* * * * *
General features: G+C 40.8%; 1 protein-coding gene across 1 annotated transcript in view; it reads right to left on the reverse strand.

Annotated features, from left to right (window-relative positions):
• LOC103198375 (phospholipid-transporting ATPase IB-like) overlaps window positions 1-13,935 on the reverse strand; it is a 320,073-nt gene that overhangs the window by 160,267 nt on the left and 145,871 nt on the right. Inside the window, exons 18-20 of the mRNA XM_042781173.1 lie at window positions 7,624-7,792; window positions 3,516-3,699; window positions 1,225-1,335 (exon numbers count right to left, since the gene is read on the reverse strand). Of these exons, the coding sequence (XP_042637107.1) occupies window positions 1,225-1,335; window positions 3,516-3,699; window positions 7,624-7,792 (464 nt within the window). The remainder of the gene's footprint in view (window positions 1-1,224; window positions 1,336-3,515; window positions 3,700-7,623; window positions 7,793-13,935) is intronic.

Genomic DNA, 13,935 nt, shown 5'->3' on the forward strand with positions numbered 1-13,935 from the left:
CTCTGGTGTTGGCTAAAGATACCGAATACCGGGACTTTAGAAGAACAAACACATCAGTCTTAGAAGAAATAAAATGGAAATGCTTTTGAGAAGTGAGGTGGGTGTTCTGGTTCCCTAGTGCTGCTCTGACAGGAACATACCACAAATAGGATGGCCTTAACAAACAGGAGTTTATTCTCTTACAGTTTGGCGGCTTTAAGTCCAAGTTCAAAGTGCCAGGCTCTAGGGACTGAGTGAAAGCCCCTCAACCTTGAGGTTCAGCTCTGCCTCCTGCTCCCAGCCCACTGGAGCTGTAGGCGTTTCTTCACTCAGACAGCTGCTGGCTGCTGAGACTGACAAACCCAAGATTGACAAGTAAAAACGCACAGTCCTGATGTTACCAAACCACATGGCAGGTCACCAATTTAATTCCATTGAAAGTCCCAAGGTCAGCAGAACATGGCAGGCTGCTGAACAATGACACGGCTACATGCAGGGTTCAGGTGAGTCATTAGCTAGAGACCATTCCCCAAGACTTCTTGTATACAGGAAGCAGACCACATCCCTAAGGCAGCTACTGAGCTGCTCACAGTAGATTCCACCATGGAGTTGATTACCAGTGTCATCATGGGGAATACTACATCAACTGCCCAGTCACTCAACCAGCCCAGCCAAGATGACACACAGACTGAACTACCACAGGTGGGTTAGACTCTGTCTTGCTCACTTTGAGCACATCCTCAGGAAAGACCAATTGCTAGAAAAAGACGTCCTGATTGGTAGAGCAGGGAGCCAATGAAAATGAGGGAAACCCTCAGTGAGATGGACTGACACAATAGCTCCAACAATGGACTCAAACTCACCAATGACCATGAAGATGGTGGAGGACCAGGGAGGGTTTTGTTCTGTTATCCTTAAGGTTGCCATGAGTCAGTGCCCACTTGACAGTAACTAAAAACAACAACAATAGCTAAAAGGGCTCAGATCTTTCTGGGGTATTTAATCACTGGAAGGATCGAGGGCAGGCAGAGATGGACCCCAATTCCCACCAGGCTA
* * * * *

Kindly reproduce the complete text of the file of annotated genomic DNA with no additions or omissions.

General features: G+C 40.8%; 1 protein-coding gene across 1 annotated transcript in view; it reads right to left on the reverse strand.

Annotated features, from left to right (window-relative positions):
• LOC103198375 (phospholipid-transporting ATPase IB-like) overlaps window positions 1-13,935 on the reverse strand; it is a 320,073-nt gene that overhangs the window by 160,267 nt on the left and 145,871 nt on the right. Inside the window, exons 18-20 of the mRNA XM_042781173.1 lie at window positions 7,624-7,792; window positions 3,516-3,699; window positions 1,225-1,335 (exon numbers count right to left, since the gene is read on the reverse strand). Of these exons, the coding sequence (XP_042637107.1) occupies window positions 1,225-1,335; window positions 3,516-3,699; window positions 7,624-7,792 (464 nt within the window). The remainder of the gene's footprint in view (window positions 1-1,224; window positions 1,336-3,515; window positions 3,700-7,623; window positions 7,793-13,935) is intronic.

Genomic DNA, 13,935 nt, shown 5'->3' on the forward strand with positions numbered 1-13,935 from the left:
CTCTGGTGTTGGCTAAAGATACCGAATACCGGGACTTTAGAAGAACAAACACATCAGTCTTAGAAGAAATAAAATGGAAATGCTTTTGAGAAGTGAGGTGGGTGTTCTGGTTCCCTAGTGCTGCTCTGACAGGAACATACCACAAATAGGATGGCCTTAACAAACAGGAGTTTATTCTCTTACAGTTTGGCGGCTTTAAGTCCAAGTTCAAAGTGCCAGGCTCTAGGGACTGAGTGAAAGCCCCTCAACCTTGAGGTTCAGCTCTGCCTCCTGCTCCCAGCCCACTGGAGCTGTAGGCGTTTCTTCACTCAGACAGCTGCTGGCTGCTGAGACTGACAAACCCAAGATTGACAAGTAAAAACGCACAGTCCTGATGTTACCAAACCACATGGCAGGTCACCAATTTAATTCCATTGAAAGTCCCAAGGTCAGCAGAACATGGCAGGCTGCTGAACAATGACACGGCTACATGCAGGGTTCAGGTGAGTCATTAGCTAGAGACCATTCCCCAAGACTTCTTGTATACAGGAAGCAGACCACATCCCTAAGGCAGCTACTGAGCTGCTCACAGTAGATTCCACCATGGAGTTGATTACCAGTGTCATCATGGGGAATACTACATCAACTGCCCAGTCACTCAACCAGCCCAGCCAAGATGACACACAGACTGAACTACCACAGGTGGGTTAGACTCTGTCTTGCTCACTTTGAGCACATCCTCAGGAAAGACCAATTGCTAGAAAAAGACGTCCTGATTGGTAGAGCAGGGAGCCAATGAAAATGAGGGAAACCCTCAGTGAGATGGACTGACACAATAGCTCCAACAATGGACTCAAACTCACCAATGACCATGAAGATGGTGGAGGACCAGGGAGGGTTTTGTTCTGTTATCCTTAAGGTTGCCATGAGTCAGTGCCCACTTGACAGTAACTAAAAACAACAACAATAGCTAAAAGGGCTCAGATCTTTCTGGGGTATTTAATCACTGGAAGGATCGAGGGCAGGCAGAGATGGACCCCAATTCCCACCAGGCTA